15 Aug 2010

In the bag!

Friday afternoon saw gale force noorth westerlies on the N Wirral coast the 'Good Shepherd' offered to look after one of his flock and go seawatching off the Gunsites. Not much happened before the tide began to ebb but we did see a couple of Arctic Skua's, a handfull of Kittiwakes and a single Manx Shearwater.

A relatively high tide was crashing over the lower path below the embankment but despite the stormy conditions birds were few and far between.

Contrast Friday with Saturday when the weather was much warmer. Taking Molly to Frodsham and picking up Mark Payne enroute we checked No. 6 tank before driving round to No. 4 tank. A single Marsh Harrier was seen distantly over the score but by far the best bird was a juvenile Cuckoo. Leaving Frosham we checked the gulls out on a field adjacent to the Gowy tip where Groucho picked up the first of two juvenile Yellow-legged Gulls roosting on a recently harvested field adjacent to the road.  From here we met up with one of Wirrals finest at Meols where there were two adult Med Gulls on the beach before the rising tide pushed them off. From here we checked out  the groyne near the Leasowe Castle Hotel where a Greenshank roosted with the more usual wader species. Finally we ended up at Kings Gap to watch the waders coming back to feed as the tide receeded. A fly through 'unidentifed' brick red coloured wader was lost as it touched down but our intial identification as a possible Curlew Sandpiper was confirmed when we heard one had flown past Dove Point about 5 minutes earlier with a flock of Dunlin! Wader numbers are building up and we had a good number of superb summer plumaged Grey Plover and a juvenile Med Gull amongst the highlights.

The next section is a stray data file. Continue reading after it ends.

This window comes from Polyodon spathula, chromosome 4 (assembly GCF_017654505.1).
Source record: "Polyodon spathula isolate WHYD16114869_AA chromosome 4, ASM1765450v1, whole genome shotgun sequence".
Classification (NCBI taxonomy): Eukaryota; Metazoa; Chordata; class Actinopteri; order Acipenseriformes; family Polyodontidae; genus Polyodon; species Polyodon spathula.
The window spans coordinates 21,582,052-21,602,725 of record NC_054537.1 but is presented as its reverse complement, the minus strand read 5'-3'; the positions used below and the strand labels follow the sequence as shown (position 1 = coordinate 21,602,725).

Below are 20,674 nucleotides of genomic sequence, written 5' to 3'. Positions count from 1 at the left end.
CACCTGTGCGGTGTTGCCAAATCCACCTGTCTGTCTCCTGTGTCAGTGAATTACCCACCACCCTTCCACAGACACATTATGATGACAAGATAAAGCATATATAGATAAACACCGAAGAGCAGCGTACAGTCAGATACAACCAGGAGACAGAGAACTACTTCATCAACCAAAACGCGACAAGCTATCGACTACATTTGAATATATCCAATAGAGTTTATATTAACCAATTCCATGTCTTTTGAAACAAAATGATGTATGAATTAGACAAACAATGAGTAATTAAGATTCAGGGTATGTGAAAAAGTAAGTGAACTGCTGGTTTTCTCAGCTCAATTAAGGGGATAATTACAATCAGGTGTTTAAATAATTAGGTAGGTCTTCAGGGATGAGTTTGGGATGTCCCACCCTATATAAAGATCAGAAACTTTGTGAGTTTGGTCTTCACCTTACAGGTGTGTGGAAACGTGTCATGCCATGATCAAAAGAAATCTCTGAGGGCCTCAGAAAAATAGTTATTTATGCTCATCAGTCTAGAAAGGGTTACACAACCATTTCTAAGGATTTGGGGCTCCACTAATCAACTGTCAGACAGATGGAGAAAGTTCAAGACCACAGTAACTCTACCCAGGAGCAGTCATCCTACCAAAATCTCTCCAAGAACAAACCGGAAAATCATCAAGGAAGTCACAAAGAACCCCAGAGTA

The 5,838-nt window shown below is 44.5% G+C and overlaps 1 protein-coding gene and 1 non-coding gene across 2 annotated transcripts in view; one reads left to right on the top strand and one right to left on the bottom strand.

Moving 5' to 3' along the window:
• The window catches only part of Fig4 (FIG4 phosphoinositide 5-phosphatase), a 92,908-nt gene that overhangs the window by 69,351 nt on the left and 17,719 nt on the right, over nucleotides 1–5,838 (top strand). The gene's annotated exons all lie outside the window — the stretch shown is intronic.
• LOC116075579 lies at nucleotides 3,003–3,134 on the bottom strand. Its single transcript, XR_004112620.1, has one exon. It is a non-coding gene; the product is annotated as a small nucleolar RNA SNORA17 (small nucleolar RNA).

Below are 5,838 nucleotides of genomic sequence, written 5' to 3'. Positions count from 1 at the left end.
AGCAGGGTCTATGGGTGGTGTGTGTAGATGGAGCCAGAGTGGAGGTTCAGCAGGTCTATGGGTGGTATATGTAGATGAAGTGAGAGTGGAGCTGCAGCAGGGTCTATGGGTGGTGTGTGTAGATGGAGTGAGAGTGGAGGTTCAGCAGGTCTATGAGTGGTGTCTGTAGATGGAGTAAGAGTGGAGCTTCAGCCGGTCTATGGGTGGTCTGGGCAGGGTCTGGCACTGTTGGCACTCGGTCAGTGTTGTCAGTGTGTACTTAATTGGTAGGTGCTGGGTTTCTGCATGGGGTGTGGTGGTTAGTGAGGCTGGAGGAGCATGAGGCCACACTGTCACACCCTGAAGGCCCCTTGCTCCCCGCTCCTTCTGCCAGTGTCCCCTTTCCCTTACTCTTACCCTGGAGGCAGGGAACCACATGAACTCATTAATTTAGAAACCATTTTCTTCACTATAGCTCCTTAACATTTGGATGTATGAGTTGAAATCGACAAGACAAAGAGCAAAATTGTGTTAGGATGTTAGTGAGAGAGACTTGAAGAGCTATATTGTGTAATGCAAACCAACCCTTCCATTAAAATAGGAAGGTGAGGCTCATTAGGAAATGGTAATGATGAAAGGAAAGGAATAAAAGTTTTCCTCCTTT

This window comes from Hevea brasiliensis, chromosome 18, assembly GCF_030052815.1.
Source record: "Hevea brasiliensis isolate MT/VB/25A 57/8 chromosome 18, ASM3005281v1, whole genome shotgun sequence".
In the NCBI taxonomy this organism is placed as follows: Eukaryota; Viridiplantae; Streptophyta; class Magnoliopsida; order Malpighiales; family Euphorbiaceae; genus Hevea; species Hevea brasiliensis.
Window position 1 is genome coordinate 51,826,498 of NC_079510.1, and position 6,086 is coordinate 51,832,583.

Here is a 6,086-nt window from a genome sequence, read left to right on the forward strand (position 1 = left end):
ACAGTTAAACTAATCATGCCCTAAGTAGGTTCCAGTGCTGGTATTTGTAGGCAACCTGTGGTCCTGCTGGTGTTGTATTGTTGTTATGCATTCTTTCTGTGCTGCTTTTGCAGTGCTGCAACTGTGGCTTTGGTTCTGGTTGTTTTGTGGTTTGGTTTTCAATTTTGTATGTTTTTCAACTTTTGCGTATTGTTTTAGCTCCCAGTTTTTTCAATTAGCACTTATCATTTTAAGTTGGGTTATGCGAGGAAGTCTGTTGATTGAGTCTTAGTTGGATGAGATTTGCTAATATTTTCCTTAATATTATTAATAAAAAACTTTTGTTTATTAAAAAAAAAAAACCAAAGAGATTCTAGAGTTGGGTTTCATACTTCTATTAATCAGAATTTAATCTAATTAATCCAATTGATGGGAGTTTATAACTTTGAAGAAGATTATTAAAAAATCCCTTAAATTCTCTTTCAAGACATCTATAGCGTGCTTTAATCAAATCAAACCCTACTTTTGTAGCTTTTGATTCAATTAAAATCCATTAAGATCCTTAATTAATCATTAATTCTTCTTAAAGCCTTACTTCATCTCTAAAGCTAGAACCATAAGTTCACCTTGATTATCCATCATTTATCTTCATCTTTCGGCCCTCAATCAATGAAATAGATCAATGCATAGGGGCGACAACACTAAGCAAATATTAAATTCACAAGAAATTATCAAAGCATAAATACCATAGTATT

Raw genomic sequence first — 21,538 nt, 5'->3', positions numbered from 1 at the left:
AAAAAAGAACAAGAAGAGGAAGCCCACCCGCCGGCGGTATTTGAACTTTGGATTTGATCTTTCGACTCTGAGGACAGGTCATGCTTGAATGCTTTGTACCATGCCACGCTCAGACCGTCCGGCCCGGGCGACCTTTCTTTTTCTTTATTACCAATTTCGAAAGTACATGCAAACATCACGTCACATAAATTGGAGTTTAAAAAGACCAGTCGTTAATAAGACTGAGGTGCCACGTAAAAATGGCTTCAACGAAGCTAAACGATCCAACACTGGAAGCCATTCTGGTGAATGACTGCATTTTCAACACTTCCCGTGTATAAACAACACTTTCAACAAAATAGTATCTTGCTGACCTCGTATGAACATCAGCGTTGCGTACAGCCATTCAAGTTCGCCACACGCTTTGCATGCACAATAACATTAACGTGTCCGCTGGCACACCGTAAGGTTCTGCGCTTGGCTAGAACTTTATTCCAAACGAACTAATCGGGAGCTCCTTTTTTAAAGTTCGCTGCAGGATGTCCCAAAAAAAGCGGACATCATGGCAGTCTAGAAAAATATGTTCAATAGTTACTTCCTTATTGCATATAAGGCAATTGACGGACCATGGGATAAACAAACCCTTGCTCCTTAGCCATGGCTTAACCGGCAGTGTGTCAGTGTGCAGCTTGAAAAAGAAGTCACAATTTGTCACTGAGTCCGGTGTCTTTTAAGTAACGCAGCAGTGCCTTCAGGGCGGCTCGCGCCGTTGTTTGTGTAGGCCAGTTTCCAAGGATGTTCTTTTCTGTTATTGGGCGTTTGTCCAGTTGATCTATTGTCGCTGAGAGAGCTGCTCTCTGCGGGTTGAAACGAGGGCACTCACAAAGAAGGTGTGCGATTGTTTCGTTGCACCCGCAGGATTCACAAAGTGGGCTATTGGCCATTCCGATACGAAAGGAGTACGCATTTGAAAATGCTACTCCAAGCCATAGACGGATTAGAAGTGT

Dropping Mark off for his train in Chester I decided to walk Molly along the canal towpath at Stoke making the most of the warm weather. Not much to see but at least the dog appreciated my efforts and the scenery is fantastic if you manage to ignore Shell Stanlow in the background.

A fall of migrnats on the east coast raised ourt hopes for Hilbre today. Awake early I walked Molly before leaving and logged a Tree Pipit flying over the house! A good sign. A very full Landrover (no room for Molly today) beat across the sand spilling some of its occupants out to walk Middle Eye as is the norm to check for any grounded migrants.

Hilbre from Middle Eye.

No sooner had we arrived at the Obs when I was greeted with a smiling group of ringers proffering a bird bag. Hmm. It was either something good they wanted me to ring or something really bad that would draw blood.

Luckily for me it was the former! As soon as I saw the bill I realised what it was and checking the hind claw confirmed it. A beautifully fresh young Tree Pipit. Checking the wing formula confirmed the identification and my day was off to a good start. Only about 10 have been ringed on Hilbre so it was a privelege for me to be able to ring this one. Thanks lads for cheering me up immensely after a difficult week.

As the weather became a bit hazy a small fall occured and soon after me asking John if Hilbre caught many autumn Grasshopper Warblers then Mr Jones proved he still has better hand eye coordination than any England goalkeeper in the World Cup and plucked one out of the SK.

Coupled with a few Willow Warblers and two Wheatears its another sign Autumn is definitely on the way.

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